Jesse also did things in a different order, like attaching the legs to the apron before attaching the table top. This did make everything way easier when it came to painting, no tape needed. 

Attempts At Domestication Farmhouse Table 6

We also stained the bottoms and sides of the tabletop boards before attaching them to the apron. After the top was attached I stained the top side and applied about 3-4 coats of Matte polyurethane. I like the matte finish because it doesn’t add any sheen and makes things look even more rustic; however, we’ll have to add a regular coat of poly as well because the matte is too soft for something that will see such rough use over the years. 

Attempts At Domestication Farmhouse Table 1

And now for what you’re all wondering about, how much did this project cost us?

  • Wood – $86
  • Stain (Dark Walnut) – $7.77
  • Paint (Olympic Snow Storm) – $11.97
  • Polyurethane (Rustoleum Matte finish) – $11.93
  • If that is all we needed to buy then our total would have been: $117.67

But Jesse decided that he needed a new drill and we accidentally ruined our brushes and had to buy more, plus we were out of sand paper. We actually ended up still spending just a little over $300, which is still WAY cheaper than we would have paid for a table anywhere else. The chairs are also new purchases, but after I sold our old table and chairs for $80 these chairs ended up only costing us $10. When the weather gets warm again I plan on spray painting them all solid white.

Congratulations on your beautiful, new table, Ashley!  Thanks for sharing it with us.  Remodelaholic readers, if you’ve enjoyed reading about this DIYed table, here are a few more of our posts that you might like:

Remodelaholic Table Collage

DIY Outdoor Dining Table | Farmhouse Dining Table | Reclaimed Wood Coffee Table

+ posts

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  1. This is impeccable timing!! I’ve been eyeing tables just like this on furniture sites!! Thank you for sharing and Ashley and Jesse for making it look so easy!!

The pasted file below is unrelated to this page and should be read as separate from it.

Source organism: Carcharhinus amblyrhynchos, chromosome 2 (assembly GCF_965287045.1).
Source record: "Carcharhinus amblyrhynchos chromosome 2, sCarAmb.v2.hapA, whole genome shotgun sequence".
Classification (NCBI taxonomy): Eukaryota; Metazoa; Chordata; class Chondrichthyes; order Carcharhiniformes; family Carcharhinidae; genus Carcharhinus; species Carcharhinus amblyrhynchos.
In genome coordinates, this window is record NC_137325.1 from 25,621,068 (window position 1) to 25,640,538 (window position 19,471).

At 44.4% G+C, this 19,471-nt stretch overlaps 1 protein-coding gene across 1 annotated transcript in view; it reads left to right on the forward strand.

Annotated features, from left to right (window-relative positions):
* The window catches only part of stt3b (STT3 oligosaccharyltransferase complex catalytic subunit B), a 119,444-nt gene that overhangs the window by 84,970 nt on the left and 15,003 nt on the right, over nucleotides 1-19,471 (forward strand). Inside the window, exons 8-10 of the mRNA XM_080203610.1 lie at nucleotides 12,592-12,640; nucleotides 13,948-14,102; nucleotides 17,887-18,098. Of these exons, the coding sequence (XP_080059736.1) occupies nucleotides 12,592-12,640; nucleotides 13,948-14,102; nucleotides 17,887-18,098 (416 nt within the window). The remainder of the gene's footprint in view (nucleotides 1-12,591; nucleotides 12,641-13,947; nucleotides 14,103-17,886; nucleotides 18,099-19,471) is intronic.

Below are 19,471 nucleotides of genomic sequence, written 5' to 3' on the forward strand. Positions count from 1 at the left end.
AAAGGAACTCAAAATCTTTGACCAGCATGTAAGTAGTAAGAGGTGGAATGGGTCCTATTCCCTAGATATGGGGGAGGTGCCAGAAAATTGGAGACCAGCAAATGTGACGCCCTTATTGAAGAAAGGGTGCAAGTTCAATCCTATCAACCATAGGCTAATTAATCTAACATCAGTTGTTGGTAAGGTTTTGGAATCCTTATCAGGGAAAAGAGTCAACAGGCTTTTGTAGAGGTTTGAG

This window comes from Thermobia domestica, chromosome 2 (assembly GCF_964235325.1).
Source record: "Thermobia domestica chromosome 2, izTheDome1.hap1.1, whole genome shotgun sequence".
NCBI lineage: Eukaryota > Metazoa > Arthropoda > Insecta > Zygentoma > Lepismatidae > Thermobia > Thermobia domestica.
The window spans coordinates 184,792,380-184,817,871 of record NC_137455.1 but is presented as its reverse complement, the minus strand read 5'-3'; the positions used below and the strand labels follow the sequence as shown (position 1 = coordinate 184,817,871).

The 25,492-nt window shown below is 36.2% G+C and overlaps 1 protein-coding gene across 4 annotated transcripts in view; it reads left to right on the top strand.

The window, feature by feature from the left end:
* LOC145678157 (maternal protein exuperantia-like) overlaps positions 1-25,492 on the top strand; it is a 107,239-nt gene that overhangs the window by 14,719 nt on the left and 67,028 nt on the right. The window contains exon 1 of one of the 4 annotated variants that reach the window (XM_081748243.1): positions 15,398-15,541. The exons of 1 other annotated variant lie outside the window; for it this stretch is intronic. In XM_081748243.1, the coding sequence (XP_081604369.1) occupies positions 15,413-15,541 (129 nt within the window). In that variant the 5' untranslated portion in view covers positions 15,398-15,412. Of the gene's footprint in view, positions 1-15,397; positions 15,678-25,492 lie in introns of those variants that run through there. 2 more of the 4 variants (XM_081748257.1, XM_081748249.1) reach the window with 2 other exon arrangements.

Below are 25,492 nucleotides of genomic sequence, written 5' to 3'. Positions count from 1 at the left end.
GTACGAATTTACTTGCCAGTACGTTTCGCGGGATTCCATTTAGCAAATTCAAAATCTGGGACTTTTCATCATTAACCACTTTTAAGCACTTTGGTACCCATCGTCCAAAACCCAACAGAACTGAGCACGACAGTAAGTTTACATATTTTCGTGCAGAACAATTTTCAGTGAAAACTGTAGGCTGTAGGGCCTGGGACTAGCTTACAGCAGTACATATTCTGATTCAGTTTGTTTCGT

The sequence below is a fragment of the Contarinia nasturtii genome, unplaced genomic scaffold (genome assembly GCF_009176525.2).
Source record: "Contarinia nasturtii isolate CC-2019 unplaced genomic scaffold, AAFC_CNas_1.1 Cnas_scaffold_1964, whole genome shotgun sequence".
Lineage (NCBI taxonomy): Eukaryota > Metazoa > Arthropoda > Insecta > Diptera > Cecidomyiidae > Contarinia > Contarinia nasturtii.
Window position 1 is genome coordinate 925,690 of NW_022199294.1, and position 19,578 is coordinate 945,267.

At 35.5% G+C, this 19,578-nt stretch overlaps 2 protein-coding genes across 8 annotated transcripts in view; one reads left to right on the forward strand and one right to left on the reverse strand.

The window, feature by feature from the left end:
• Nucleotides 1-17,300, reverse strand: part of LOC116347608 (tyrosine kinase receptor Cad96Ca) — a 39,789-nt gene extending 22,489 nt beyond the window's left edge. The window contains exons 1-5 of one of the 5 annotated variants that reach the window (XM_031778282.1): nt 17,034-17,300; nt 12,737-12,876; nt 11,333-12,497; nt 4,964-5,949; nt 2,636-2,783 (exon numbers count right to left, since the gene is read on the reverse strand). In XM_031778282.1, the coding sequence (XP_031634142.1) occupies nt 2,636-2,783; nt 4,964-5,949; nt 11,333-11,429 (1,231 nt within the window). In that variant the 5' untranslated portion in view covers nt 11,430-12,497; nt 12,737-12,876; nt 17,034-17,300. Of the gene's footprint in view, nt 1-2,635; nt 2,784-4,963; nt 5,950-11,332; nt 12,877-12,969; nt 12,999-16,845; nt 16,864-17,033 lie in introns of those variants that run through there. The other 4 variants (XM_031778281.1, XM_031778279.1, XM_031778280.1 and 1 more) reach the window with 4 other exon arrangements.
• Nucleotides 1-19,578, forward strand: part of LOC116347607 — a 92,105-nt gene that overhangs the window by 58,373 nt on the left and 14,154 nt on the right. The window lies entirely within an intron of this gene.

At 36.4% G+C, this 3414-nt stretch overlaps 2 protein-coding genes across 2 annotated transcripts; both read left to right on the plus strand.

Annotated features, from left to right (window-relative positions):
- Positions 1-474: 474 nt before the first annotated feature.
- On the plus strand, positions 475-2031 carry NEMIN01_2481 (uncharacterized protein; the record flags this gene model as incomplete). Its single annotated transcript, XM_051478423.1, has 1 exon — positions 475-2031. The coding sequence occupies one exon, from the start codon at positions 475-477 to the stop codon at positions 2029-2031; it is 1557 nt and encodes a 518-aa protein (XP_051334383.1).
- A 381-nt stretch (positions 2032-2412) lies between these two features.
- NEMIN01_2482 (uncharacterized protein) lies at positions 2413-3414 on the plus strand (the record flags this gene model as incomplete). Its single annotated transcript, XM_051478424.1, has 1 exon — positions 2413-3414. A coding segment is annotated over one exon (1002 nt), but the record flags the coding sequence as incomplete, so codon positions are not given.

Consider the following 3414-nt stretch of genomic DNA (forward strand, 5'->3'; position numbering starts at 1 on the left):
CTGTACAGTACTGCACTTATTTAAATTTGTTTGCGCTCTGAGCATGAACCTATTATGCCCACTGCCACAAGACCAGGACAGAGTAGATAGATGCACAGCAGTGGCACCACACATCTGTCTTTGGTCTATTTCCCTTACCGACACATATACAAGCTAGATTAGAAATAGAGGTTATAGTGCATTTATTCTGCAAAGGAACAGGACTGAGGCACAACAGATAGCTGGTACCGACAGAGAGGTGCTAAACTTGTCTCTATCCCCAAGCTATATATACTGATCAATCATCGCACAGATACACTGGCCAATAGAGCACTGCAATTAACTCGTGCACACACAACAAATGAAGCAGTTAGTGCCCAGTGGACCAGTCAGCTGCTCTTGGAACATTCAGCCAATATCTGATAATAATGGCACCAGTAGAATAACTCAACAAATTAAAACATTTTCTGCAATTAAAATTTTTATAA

1. Bummer! But I am sure there are plenty of other projects you could take on! That is the fun part about our home! There is always a ton of stuff to do!

  2. Ashley, what a beautiful table. To think, you and your husband have only just begun your life together, this table will certainly hold many happy memories in the future for the both of you and your friends and one day a family of your own. I can’t wait to see what else you and your husband accomplish together.

  3. So this might totally give away my ingorance, but how do you go about attaching the table top boards to each other/to the apron?? I have no woodworking experience, but I would really like a table like this, so I might brand out and just go for it lol

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  5. Did you find that the table was sturdy without any kind of support between your 4×4 legs? Most designs I’ve seen have a 2×4 stretcher between the legs and also extending the whole length of the table connected to the stretchers that are connected to the legs.


  6. Gorgeous job! We were in the same predicament many years ago and we took our existing farmhouse tabletop and added stair balusters to turn it into an island. We got the look we wanted for a price we could afford!

    1. Hi Krista, This post is from a guest and I’m not sure how often she checks back in on these comments, so your best bet to get your question answered is to click over to her blog (linked up at the top of the post). And if you build one, send us a picture! 🙂